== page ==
Evidence shows us that bonding between mother and baby is hugely important. As part of the Scottish Patient Safety Programme’s improvement work for maternity, neonatal and children, we’ve been working with NHS boards across Scotland to safeguard the natural bonding of baby and mother by addressing issues that evidence tells us we can directly influence: breathing problems, body temperature, infection, low blood sugar levels and feeding challenges.
For parents-to-be, pregnancy is an exciting time planning for the new arrival. The last thing parents imagine is their baby requiring admission to the neonatal unit. When it happens it can be a difficult emotional journey for all members of the family. The resulting separation decreases the opportunity for temperature regulation and stabilisation of vital signs including breathing rates, and has a negative effect on maternal mental health, breastfeeding success rates and long-term morbidity for mother and child.
The result of the work thus far is that the number of babies separated from their mothers and placed in neo-natal units shortly after birth has been reduced by 20% in eight major neonatal units in Scotland that we’ve been working with.
Speaking to the neonatal community, they identified that decreasing the number of mothers separated from their babies was an area of need where a positive impact could be made.
Data submitted to us from NHS boards across Scotland suggest that for every 1,000 babies born at term, around 60 are admitted to the neonatal unit. According to research, over 20% of term admissions to neonatal units could have been prevented.
The result of the work thus far is that the number of babies separated from their mothers and placed in neo-natal units shortly after birth has been reduced by 20% in eight major neonatal units in Scotland that we’ve been working with. This means around 30 more babies each month in Scotland receive care at the bedside, beside mum, resulting in less disruption to breastfeeding and better long-term outcomes for both mum and baby.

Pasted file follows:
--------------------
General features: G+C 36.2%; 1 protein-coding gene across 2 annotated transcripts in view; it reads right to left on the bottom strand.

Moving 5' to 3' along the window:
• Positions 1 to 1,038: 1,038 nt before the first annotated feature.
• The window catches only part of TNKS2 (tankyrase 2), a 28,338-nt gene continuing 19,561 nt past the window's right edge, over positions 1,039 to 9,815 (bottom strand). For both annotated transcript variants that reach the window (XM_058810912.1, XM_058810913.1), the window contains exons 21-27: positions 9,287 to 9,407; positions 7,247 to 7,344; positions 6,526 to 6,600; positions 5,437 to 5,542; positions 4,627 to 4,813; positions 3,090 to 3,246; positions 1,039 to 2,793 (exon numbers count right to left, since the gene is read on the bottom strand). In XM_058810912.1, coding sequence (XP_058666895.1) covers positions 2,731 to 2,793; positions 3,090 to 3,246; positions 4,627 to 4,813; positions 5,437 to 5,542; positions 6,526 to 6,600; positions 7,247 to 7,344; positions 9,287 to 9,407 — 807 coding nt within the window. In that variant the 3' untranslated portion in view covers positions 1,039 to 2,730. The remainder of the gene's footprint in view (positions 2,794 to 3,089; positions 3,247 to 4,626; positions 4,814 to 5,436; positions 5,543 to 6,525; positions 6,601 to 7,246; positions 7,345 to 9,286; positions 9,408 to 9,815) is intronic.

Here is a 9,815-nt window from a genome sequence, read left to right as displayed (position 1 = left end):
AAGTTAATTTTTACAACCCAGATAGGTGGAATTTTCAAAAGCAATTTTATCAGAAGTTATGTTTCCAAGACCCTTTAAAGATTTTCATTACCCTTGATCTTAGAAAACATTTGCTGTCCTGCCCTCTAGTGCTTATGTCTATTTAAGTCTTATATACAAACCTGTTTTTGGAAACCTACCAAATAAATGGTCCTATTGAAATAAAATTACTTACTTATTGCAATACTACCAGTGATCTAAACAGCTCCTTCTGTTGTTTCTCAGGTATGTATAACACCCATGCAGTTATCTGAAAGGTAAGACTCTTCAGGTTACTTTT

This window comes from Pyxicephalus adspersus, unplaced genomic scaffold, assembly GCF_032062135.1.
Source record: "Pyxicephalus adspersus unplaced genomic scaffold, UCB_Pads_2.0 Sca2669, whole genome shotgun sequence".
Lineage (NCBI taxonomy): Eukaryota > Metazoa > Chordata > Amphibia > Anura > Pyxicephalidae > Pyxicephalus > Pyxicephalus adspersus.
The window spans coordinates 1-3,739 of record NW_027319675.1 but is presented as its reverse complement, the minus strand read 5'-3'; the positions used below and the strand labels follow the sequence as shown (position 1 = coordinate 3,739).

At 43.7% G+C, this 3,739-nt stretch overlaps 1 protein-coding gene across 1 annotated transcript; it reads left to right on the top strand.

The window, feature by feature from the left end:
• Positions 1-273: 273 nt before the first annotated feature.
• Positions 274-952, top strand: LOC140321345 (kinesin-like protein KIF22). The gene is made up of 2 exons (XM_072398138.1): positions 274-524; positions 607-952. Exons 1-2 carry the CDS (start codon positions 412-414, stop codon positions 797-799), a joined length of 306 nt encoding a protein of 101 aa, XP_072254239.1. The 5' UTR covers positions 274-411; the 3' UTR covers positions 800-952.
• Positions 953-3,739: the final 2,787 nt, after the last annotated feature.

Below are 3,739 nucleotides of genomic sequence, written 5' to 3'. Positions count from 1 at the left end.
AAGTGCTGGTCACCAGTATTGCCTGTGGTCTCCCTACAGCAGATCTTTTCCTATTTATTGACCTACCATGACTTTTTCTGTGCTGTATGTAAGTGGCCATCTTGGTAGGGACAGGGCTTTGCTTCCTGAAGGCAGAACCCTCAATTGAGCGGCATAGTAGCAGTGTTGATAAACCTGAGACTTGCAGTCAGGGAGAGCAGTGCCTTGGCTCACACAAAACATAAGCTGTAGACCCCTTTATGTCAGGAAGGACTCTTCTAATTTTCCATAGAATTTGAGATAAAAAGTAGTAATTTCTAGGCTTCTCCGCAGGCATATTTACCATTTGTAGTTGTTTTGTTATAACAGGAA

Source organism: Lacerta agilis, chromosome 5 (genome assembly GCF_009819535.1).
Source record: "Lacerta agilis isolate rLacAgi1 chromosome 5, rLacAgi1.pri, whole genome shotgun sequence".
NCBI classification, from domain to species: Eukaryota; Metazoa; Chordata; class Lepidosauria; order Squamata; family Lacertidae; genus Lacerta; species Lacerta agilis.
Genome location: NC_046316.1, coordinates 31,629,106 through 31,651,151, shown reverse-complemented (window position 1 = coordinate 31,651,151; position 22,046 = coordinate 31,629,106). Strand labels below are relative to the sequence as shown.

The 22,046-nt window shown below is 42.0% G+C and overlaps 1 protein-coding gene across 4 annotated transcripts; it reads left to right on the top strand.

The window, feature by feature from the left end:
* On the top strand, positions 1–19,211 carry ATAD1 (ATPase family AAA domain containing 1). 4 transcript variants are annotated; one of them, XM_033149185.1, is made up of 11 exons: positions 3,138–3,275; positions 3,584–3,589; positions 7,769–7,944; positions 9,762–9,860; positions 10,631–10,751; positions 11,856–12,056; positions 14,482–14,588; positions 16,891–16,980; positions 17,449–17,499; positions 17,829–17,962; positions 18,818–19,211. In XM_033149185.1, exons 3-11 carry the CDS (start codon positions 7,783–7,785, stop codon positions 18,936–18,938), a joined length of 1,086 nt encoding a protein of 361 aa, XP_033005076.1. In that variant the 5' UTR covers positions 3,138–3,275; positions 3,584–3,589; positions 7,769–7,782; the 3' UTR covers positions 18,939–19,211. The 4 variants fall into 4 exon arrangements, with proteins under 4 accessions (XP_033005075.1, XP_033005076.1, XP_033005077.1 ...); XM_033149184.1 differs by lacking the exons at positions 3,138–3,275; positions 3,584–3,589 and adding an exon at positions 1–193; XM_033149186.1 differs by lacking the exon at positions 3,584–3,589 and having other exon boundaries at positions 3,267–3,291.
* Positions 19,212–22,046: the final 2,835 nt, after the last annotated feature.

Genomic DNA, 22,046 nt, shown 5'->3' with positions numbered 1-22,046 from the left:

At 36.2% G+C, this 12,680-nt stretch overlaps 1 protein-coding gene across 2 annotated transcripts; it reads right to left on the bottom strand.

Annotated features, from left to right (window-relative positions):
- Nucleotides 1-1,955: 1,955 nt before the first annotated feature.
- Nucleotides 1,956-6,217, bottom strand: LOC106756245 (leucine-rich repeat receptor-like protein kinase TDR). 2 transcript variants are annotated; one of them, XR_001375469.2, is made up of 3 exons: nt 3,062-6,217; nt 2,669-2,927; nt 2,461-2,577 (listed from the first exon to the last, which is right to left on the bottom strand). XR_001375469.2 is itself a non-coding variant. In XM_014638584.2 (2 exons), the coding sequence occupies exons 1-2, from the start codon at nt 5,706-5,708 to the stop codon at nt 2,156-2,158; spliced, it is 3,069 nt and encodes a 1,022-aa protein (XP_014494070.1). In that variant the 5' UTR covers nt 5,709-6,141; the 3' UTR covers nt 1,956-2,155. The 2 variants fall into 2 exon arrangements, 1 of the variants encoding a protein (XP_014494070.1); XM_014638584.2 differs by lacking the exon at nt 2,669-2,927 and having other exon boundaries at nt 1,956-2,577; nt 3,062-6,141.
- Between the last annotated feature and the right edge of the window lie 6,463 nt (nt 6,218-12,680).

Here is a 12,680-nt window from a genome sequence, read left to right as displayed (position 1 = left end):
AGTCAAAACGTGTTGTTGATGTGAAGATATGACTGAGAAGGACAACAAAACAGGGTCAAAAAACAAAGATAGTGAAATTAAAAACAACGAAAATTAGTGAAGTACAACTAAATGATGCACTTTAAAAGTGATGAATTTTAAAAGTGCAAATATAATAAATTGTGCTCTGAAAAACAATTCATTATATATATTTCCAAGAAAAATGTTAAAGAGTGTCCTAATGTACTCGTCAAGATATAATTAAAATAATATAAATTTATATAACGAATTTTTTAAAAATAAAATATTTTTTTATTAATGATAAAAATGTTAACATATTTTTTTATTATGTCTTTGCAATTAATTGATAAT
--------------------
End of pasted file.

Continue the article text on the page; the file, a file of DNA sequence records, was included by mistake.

The figure underlines the dedicated work of the Scottish Patient Safety Programme’s Maternity and Children Quality Improvement Collaborative (MCQIC). It’s a good news story. So good in fact that we were delighted that The Times recently picked up the story and published it.
NHS Tayside’s ‘Unite: keeping families together’ project is a good example of the type of work NHS boards have been undertaking. Through analysing their data, the team identified that almost half of neonatal admissions were attributed to babies born over 37 weeks of pregnancy.
The result of their interventions is that the unit has seen a 21% reduction in the number of babies admitted to neonatal unit and thus separated from their mum.
To find out why, the team at Tayside further analysed the data and found that breathing complications, weight loss from breastfeeding challenges and cold body temperature were the main reasons for these admissions. The result of their interventions is that the unit has seen a 21% reduction in the number of babies admitted to neonatal unit and thus separated from their mum.
We will continue to work with NHS boards across the country to implement this work, and see more mums and babies forging an unbroken bond that allows them both to thrive.
Dr Colin Peters is Consultant Neonatologist at Royal Hospital for Children, Glasgow and SPSP Clinical Lead for Neonatal Care